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Arbitration: Is it Required?

Arbitration: Is it Required?

Arbitration: Is it Required?

Arbitration is an out-of-court process whereby a neutral third-party arbitrator renders a final and binding decision on a dispute between two parties. Notably, some contractual agreements mandate arbitration, while others do not. In this article, we will explore the question of whether arbitration is required and under what circumstances.

What is Arbitration?

Before we delve into the issue of whether arbitration is required, it is essential to understand what it entails. Arbitration is a form of Alternative Dispute Resolution (ADR) where two parties agree to settle their dispute by way of a third-party arbitrator. The decision of the arbitrator is binding and final, meaning that the parties cannot appeal to a higher court. Arbitration provides a chance to resolve disputes outside of the judicial system, alleviating the expensive, time-consuming, and public nature of the traditional litigation process.

When is Arbitration Required?

Arbitration may be required in certain scenarios, such as:

Employment Contracts

Often, employment contracts mandate that an employee cannot take a dispute to court but must opt for arbitration instead. With this type of agreement, arbitration is necessitated.

Consumer Contracts and Agreements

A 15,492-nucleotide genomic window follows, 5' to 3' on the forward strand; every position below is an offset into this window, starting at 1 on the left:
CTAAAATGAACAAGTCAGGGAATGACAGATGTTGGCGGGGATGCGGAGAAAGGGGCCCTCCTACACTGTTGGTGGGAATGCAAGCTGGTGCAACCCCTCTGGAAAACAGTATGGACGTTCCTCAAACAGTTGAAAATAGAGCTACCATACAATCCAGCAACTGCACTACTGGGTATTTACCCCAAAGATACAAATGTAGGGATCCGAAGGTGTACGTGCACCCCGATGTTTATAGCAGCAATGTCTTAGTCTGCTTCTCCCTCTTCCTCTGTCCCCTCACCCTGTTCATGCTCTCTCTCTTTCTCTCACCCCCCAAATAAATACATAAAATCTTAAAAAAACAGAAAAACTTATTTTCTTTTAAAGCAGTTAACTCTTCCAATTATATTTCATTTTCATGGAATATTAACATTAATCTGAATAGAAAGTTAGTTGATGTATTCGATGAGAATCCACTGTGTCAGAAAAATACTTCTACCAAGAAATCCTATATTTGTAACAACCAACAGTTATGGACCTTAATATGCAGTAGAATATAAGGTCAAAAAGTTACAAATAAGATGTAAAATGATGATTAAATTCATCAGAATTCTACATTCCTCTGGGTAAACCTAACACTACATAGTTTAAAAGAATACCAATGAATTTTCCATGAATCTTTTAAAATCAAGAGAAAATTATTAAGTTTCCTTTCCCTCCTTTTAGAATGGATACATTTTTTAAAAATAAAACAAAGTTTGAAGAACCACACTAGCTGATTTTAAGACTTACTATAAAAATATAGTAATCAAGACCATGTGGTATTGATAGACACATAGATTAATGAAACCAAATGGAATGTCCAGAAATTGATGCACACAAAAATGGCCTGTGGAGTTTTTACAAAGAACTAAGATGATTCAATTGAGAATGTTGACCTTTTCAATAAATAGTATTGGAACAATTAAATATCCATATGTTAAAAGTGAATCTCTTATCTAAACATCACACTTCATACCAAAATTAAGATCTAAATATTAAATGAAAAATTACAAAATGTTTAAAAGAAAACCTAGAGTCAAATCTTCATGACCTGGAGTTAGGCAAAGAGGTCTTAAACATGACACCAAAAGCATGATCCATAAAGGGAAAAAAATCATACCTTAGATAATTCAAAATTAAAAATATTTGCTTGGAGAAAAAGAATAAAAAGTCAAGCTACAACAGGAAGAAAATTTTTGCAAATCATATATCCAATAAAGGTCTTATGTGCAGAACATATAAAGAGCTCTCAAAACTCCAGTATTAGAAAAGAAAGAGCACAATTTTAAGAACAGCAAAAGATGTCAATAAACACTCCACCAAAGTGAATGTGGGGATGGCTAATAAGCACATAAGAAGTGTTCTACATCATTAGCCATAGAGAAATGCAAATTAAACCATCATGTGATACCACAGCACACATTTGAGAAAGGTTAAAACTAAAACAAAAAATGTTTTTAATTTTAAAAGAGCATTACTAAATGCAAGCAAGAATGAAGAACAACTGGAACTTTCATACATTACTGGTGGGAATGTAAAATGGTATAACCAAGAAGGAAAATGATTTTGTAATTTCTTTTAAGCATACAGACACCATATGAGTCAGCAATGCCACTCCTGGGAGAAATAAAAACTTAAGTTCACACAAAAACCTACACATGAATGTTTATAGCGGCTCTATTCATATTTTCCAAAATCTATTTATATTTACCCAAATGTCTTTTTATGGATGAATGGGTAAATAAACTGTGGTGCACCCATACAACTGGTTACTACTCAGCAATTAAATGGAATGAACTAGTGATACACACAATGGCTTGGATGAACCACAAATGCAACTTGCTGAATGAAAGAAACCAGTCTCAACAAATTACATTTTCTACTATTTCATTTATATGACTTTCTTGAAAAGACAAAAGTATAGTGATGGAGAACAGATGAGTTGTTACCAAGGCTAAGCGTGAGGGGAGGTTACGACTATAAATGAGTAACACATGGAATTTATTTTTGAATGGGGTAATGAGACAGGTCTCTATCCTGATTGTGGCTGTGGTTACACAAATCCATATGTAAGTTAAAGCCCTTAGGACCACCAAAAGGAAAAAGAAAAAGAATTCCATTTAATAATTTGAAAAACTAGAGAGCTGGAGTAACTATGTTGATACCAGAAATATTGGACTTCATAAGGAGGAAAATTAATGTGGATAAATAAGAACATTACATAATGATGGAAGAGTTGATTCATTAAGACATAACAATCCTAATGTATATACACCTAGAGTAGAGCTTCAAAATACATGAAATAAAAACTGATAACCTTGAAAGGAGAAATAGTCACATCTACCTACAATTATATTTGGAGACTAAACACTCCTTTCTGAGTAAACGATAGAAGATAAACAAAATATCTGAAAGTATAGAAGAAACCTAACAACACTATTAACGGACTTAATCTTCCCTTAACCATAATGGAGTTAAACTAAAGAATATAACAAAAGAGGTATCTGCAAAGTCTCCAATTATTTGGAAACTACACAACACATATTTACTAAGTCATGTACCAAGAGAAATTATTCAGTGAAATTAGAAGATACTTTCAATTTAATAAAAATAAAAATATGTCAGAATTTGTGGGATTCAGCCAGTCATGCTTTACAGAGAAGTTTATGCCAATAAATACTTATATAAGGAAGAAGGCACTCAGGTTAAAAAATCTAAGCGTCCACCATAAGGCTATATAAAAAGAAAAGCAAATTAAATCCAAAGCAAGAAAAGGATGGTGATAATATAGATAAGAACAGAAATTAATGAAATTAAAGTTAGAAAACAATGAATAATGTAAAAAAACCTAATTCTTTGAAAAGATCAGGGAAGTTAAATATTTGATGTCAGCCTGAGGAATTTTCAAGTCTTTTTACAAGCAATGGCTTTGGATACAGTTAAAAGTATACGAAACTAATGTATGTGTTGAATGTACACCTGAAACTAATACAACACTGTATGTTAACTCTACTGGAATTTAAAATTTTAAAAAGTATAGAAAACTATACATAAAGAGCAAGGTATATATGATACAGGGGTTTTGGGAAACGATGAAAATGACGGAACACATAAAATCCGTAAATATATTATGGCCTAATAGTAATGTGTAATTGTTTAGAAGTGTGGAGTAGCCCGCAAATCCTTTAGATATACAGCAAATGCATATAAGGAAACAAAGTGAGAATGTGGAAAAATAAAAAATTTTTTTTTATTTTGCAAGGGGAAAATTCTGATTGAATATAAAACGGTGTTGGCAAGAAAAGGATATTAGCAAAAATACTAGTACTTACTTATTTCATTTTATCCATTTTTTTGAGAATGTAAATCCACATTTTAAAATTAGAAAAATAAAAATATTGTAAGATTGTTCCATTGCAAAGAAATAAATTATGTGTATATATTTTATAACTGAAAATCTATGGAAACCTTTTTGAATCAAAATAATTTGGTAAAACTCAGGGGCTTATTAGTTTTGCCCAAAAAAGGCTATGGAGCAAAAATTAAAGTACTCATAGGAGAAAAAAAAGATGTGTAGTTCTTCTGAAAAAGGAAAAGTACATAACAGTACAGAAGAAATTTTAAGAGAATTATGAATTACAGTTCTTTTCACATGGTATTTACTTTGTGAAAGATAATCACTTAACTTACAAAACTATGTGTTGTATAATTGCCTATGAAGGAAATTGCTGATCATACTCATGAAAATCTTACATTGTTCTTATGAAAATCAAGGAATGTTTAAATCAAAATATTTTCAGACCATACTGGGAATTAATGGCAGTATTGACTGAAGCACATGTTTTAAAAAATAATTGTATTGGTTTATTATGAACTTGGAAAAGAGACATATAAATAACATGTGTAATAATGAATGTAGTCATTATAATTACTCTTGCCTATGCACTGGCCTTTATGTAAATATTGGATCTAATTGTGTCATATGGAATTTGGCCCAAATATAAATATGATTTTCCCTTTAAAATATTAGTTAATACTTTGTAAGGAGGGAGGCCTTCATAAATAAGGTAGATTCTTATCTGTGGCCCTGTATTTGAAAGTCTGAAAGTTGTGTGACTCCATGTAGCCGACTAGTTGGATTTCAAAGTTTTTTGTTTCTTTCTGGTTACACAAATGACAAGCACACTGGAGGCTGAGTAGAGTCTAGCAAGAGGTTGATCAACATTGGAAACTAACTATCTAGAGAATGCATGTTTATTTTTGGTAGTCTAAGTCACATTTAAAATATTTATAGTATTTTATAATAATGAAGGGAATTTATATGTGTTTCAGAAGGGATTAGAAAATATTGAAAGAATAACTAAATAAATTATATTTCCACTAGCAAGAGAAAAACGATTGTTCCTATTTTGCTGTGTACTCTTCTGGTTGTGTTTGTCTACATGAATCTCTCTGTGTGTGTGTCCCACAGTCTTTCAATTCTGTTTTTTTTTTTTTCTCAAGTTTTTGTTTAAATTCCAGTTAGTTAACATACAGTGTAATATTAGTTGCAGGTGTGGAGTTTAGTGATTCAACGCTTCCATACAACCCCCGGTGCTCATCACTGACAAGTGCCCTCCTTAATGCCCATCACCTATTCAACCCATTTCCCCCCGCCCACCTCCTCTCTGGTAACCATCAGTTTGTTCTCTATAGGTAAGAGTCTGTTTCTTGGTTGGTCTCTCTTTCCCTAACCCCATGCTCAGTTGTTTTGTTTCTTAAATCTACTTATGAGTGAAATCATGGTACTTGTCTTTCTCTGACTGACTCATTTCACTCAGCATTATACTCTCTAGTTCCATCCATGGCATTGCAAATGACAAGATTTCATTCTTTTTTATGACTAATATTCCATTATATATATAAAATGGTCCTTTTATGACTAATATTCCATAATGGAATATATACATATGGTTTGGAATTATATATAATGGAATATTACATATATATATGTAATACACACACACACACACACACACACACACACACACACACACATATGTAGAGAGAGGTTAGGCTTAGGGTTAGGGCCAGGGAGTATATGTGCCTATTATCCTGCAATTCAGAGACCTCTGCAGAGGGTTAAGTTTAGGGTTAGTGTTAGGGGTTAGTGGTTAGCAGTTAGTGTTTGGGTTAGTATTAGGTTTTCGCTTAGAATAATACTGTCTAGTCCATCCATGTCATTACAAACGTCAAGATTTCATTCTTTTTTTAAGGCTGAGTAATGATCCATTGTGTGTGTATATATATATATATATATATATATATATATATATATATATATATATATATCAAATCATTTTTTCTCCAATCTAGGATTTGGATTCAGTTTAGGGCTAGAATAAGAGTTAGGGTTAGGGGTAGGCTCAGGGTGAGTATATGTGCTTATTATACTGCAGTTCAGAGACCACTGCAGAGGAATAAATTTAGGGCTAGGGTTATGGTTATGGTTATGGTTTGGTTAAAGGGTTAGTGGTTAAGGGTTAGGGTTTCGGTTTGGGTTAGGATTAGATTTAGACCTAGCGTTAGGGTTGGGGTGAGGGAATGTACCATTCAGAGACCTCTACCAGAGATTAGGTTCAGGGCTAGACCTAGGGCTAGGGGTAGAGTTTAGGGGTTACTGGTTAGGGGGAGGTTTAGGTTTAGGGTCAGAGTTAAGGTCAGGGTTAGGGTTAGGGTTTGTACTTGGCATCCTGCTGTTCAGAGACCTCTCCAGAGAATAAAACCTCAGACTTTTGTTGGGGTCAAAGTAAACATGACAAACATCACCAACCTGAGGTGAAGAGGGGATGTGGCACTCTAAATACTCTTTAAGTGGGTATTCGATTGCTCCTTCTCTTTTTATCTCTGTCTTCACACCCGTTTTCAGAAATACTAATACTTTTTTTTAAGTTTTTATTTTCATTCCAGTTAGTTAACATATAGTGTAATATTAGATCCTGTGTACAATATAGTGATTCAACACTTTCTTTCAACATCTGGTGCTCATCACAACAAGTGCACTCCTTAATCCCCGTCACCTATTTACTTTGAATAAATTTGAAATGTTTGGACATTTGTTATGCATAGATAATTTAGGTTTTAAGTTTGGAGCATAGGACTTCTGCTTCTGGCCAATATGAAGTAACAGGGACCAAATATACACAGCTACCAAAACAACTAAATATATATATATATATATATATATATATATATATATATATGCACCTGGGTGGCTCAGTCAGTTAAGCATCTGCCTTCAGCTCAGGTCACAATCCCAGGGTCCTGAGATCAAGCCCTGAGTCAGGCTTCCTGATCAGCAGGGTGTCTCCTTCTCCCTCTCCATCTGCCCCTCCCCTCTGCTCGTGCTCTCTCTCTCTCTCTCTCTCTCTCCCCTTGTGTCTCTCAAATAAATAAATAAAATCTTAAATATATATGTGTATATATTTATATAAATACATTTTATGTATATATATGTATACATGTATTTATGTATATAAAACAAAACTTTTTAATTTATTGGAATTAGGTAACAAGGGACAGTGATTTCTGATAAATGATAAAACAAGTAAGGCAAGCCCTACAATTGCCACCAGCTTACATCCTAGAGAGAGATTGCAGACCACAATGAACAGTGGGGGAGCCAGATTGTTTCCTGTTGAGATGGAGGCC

Consumer contracts sometimes require that individual disputes be resolved through arbitration. When a consumer agrees to, say, the terms and conditions of a product or service they purchase, they might also consent to arbitration as a way to settle disputes.

Arbitration Clauses in Commercial Contracts

Commercial agreements may contain arbitration clauses that mandate arbitration. These clauses may outline that disputes arising between the signatories to the contract shall be resolved through an arbitrator.

Is Arbitration Always Required?

It is common for some contracts to exclude the arbitration clause and rather allow court proceedings to take place. This is often dependent on the negotiation between the signatories to the contract. Many businesses, for example, choose to have arbitration clauses placed in contracts because it allows for quicker resolution of disputes, confidentiality, reduced litigation costs, and flexibility in the dispute resolution process.


While it is not mandated that legal disputes be resolved only through arbitration, it has advantages that make it an attractive option for many parties. There are instances where both parties agree to resolve a dispute in court, through mediation, or another dispute resolution process. Nonetheless, if you are a signatory to an agreement that contains an arbitration clause, you must honor it. It is essential to understand that entering into a contract with an arbitration clause means committing to ADR if a dispute arises. Arbitration is a beneficial means of resolving disputes, particularly when the parties value privacy, speed, flexibility, and cost-effectiveness. As such, it is advisable to operate with discretion and obtain legal advice before signing any agreement.